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A labia majoraplasty is a procedure designed to surgically reduce the size of the outer, hair-bearing labia majora.
Patients who feel their labia majora are too large or hang down may feel discomfort from such activities as cycling, or they may be embarrassed by the fullness.
This procedure can be done under local anesthesia with oral sedation or general anesthesia, depending on the amount of tissue to be removed.
The plastic surgeon removes two slight crescents of skin from the inner portion of each labium. The amount to be removed depends on the amount of excess tissue. In some cases, when there is atrophy of fatty tissue, a small amount of fat can be transferred from another area of the body after liposuction. Closure is usually done with absorbable sutures.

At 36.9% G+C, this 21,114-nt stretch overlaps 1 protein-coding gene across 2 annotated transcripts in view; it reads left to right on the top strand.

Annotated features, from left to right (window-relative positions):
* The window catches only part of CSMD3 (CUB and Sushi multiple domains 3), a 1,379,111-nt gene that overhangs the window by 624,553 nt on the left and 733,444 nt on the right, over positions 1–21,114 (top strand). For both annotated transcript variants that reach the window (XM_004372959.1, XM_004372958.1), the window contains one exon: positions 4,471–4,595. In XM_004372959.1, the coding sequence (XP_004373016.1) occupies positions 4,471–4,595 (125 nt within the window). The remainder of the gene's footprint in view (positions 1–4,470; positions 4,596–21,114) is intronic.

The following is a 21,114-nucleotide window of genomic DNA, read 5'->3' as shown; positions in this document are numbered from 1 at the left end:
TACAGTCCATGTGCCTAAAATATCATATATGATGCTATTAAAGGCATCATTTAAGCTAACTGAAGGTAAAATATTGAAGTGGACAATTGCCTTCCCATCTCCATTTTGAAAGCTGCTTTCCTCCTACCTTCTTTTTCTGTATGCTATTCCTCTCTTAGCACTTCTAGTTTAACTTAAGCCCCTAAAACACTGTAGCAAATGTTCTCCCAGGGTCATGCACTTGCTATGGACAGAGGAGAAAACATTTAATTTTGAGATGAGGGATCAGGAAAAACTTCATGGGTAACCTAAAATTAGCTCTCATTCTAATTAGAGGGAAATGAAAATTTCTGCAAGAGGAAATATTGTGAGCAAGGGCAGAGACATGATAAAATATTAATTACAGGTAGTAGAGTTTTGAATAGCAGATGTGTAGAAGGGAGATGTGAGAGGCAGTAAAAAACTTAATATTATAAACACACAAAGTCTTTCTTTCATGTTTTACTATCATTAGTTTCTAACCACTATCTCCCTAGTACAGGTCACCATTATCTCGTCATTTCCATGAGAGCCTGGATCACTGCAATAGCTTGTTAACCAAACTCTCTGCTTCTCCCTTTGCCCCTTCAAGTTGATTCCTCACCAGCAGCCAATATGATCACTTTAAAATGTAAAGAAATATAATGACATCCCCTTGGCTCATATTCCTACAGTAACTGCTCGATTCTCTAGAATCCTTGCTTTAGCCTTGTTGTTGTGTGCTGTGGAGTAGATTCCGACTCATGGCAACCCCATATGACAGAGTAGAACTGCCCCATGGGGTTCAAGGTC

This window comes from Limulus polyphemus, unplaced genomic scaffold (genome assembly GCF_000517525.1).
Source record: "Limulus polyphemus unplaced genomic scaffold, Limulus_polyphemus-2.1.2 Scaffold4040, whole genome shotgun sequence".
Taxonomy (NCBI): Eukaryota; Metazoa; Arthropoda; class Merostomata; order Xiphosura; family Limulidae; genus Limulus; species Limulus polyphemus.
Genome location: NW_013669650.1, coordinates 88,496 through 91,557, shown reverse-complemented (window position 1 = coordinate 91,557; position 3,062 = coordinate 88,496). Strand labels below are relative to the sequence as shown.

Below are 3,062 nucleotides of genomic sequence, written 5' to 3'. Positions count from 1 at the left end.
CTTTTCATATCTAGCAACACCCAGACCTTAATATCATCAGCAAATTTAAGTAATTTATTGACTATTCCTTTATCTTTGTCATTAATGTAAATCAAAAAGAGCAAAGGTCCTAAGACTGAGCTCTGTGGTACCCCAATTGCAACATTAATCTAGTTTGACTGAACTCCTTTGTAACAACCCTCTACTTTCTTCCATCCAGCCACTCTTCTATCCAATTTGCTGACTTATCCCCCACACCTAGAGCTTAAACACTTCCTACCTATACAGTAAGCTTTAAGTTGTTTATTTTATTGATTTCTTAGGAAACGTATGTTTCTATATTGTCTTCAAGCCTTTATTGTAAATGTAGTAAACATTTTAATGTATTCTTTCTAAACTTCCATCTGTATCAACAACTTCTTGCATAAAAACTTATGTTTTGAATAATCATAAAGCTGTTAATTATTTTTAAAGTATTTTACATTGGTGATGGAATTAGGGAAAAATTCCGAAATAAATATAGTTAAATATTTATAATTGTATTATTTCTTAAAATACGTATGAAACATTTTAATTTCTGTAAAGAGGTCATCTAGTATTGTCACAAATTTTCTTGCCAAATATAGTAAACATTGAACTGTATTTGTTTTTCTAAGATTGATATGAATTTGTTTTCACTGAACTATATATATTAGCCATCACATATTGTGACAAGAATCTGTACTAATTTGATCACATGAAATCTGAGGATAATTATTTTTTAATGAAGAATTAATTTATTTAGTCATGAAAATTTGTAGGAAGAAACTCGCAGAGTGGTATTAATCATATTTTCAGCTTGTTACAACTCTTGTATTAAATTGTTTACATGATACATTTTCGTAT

Risks include bleeding, hematoma, infection, scarring, underresection, overresection.
Most patients take a week off from work, during which they can reduce swelling and pain by icing with a cold pack sandwiched between the patient's underpants and an elastic garment, like Spanx. This can be done "twenty minutes on, twenty minutes off." The patient can also lie with her bottom elevated to reduce swelling.
Patients can resume wearing tampons or having intercourse after four to six weeks.
Swelling after a labia majoraplasty can last 6 months or longer, depending on the thickness of the tissue, although much of the swelling is gone by 6 weeks.
This procedure typically results in smaller, tighter labia majora. In patients with excess skin, drooping of the labia majora when the patient is standing is usually improved. In patients with excess volume, this procedure can result in a lower profile.